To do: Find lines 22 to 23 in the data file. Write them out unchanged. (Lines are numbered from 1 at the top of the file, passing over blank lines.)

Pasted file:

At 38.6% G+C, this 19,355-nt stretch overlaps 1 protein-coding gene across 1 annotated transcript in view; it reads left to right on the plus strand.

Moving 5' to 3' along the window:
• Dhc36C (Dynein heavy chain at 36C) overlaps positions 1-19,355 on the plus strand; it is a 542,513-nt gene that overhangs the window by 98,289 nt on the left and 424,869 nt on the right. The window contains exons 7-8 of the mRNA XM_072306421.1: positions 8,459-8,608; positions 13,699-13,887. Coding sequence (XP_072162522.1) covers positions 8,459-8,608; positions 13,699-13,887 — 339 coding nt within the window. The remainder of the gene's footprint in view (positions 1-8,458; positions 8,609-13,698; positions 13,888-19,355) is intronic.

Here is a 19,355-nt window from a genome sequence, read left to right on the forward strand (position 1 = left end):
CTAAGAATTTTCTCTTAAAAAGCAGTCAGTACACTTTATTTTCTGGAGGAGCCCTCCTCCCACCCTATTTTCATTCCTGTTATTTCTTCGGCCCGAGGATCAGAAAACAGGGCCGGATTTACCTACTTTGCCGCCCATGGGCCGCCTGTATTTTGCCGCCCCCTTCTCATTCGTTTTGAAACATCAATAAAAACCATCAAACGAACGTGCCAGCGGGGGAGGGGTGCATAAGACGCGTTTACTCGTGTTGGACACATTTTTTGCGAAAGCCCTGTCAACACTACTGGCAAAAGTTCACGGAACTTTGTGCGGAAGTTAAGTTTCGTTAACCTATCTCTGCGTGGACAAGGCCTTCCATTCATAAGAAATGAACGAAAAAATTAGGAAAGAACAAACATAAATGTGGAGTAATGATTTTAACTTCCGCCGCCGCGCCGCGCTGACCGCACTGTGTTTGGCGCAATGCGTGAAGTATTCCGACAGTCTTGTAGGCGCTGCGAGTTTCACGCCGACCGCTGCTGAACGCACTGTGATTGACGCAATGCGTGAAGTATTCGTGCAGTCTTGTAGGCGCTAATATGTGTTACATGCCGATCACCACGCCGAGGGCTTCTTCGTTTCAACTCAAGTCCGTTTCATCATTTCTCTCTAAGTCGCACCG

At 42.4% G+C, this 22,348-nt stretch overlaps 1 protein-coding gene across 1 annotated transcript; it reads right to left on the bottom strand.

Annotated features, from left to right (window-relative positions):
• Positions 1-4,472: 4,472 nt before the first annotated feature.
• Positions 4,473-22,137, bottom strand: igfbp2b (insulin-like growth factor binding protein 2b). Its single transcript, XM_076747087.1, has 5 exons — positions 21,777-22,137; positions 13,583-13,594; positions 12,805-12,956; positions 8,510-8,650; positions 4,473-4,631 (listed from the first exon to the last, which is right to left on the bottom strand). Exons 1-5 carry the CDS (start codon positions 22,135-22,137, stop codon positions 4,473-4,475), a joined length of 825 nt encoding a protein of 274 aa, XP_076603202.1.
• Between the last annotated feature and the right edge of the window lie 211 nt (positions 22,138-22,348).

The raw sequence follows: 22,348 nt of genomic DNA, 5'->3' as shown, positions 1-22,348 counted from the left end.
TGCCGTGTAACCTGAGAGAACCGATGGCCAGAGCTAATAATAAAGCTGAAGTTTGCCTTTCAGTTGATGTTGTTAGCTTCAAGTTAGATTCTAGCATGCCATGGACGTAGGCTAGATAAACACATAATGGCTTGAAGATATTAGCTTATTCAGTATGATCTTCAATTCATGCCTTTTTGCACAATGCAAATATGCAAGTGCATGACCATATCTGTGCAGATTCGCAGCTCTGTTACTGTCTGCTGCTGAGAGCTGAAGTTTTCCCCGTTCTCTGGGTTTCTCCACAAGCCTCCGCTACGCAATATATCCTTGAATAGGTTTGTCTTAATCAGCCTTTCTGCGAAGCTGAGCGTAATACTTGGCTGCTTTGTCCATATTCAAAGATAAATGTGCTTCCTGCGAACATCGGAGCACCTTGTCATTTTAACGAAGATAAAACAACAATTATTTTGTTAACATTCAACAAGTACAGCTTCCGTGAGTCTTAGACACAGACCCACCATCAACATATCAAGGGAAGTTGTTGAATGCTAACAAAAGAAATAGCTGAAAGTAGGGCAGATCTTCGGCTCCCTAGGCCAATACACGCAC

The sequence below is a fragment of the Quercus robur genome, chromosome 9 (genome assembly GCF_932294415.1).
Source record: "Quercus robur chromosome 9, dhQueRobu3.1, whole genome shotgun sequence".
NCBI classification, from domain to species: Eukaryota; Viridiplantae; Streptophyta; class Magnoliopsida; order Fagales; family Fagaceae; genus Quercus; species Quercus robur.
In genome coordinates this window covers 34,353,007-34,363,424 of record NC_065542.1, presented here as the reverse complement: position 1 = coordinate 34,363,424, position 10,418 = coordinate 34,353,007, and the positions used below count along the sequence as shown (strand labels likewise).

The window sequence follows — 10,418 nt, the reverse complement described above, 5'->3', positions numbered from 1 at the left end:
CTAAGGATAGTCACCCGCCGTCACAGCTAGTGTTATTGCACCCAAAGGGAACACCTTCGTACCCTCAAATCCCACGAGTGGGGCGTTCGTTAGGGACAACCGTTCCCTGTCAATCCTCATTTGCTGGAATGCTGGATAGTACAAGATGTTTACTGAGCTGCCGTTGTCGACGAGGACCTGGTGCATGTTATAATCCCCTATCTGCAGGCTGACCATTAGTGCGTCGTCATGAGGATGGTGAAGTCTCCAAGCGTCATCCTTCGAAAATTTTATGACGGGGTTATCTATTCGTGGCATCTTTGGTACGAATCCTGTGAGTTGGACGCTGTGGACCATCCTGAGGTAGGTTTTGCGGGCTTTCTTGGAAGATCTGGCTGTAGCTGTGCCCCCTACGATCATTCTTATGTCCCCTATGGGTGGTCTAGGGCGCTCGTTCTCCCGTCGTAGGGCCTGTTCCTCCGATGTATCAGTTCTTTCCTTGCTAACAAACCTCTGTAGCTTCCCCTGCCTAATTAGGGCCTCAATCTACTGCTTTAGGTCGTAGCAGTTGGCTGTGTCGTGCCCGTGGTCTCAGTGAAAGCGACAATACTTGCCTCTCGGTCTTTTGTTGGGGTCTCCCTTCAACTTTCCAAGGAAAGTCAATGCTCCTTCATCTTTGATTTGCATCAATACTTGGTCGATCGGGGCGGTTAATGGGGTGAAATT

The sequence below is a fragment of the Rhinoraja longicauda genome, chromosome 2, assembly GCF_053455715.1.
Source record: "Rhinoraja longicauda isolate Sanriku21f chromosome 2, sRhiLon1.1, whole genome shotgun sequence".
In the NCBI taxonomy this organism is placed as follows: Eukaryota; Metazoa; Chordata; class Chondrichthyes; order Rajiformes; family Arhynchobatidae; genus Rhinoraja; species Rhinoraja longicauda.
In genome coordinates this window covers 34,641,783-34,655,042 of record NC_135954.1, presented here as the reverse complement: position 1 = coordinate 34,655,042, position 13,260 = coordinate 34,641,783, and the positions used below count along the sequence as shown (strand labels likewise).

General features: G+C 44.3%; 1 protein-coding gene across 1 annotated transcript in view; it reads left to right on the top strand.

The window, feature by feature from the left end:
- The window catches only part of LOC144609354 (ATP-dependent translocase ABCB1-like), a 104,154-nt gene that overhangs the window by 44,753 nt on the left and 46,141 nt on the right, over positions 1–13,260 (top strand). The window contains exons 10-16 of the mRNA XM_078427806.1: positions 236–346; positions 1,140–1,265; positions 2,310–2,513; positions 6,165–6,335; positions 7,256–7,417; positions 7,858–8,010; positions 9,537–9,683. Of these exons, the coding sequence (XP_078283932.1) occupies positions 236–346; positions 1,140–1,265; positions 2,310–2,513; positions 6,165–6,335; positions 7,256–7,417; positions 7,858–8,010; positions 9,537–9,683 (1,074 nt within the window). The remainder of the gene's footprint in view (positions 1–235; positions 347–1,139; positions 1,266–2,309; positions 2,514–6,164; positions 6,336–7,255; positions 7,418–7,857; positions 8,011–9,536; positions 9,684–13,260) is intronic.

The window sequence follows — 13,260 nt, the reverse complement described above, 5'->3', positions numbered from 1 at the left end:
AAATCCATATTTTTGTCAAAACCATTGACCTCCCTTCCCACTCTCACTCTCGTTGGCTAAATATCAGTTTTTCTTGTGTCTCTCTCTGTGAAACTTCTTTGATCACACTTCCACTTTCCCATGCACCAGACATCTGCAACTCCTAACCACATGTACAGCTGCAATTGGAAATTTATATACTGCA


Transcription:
In genome coordinates this window covers 34,641,783-34,655,042 of record NC_135954.1, presented here as the reverse complement: position 1 = coordinate 34,655,042, position 13,260 = coordinate 34,641,783, and the positions used below count along the sequence as shown (strand labels likewise).

General features: G+C 44.3%; 1 protein-coding gene across 1 annotated transcript in view; it reads left to right on the top strand.